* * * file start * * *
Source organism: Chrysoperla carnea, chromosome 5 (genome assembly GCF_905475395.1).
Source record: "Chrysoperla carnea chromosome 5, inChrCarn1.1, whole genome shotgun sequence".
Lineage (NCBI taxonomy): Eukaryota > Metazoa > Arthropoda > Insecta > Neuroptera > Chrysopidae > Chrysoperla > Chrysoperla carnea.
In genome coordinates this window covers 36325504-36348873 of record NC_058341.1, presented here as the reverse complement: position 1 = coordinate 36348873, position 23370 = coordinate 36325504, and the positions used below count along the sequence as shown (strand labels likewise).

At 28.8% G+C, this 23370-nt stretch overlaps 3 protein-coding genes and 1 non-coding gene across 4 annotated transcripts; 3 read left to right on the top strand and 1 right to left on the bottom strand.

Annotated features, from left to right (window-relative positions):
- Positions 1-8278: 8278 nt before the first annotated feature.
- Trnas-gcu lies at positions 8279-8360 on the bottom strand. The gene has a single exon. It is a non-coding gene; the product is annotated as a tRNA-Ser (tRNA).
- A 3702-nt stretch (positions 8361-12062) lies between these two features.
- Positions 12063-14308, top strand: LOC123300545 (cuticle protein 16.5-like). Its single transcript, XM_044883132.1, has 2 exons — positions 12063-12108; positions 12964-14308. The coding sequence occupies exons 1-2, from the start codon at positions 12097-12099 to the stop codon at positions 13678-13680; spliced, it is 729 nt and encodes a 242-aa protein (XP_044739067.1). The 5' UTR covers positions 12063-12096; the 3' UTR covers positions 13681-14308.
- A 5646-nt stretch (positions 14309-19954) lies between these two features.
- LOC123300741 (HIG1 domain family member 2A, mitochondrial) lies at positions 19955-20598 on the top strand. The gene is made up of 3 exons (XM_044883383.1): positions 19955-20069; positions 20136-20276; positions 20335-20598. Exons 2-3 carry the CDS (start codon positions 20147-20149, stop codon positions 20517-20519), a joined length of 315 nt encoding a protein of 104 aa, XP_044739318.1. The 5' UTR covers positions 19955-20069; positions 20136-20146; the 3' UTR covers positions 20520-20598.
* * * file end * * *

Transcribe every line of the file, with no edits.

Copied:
Source organism: Chrysoperla carnea, chromosome 5 (genome assembly GCF_905475395.1).
Source record: "Chrysoperla carnea chromosome 5, inChrCarn1.1, whole genome shotgun sequence".
Lineage (NCBI taxonomy): Eukaryota > Metazoa > Arthropoda > Insecta > Neuroptera > Chrysopidae > Chrysoperla > Chrysoperla carnea.
In genome coordinates this window covers 36325504-36348873 of record NC_058341.1, presented here as the reverse complement: position 1 = coordinate 36348873, position 23370 = coordinate 36325504, and the positions used below count along the sequence as shown (strand labels likewise).

At 28.8% G+C, this 23370-nt stretch overlaps 3 protein-coding genes and 1 non-coding gene across 4 annotated transcripts; 3 read left to right on the top strand and 1 right to left on the bottom strand.

Annotated features, from left to right (window-relative positions):
- Positions 1-8278: 8278 nt before the first annotated feature.
- Trnas-gcu lies at positions 8279-8360 on the bottom strand. The gene has a single exon. It is a non-coding gene; the product is annotated as a tRNA-Ser (tRNA).
- A 3702-nt stretch (positions 8361-12062) lies between these two features.
- Positions 12063-14308, top strand: LOC123300545 (cuticle protein 16.5-like). Its single transcript, XM_044883132.1, has 2 exons — positions 12063-12108; positions 12964-14308. The coding sequence occupies exons 1-2, from the start codon at positions 12097-12099 to the stop codon at positions 13678-13680; spliced, it is 729 nt and encodes a 242-aa protein (XP_044739067.1). The 5' UTR covers positions 12063-12096; the 3' UTR covers positions 13681-14308.
- A 5646-nt stretch (positions 14309-19954) lies between these two features.
- LOC123300741 (HIG1 domain family member 2A, mitochondrial) lies at positions 19955-20598 on the top strand. The gene is made up of 3 exons (XM_044883383.1): positions 19955-20069; positions 20136-20276; positions 20335-20598. Exons 2-3 carry the CDS (start codon positions 20147-20149, stop codon positions 20517-20519), a joined length of 315 nt encoding a protein of 104 aa, XP_044739318.1. The 5' UTR covers positions 19955-20069; positions 20136-20146; the 3' UTR covers positions 20520-20598.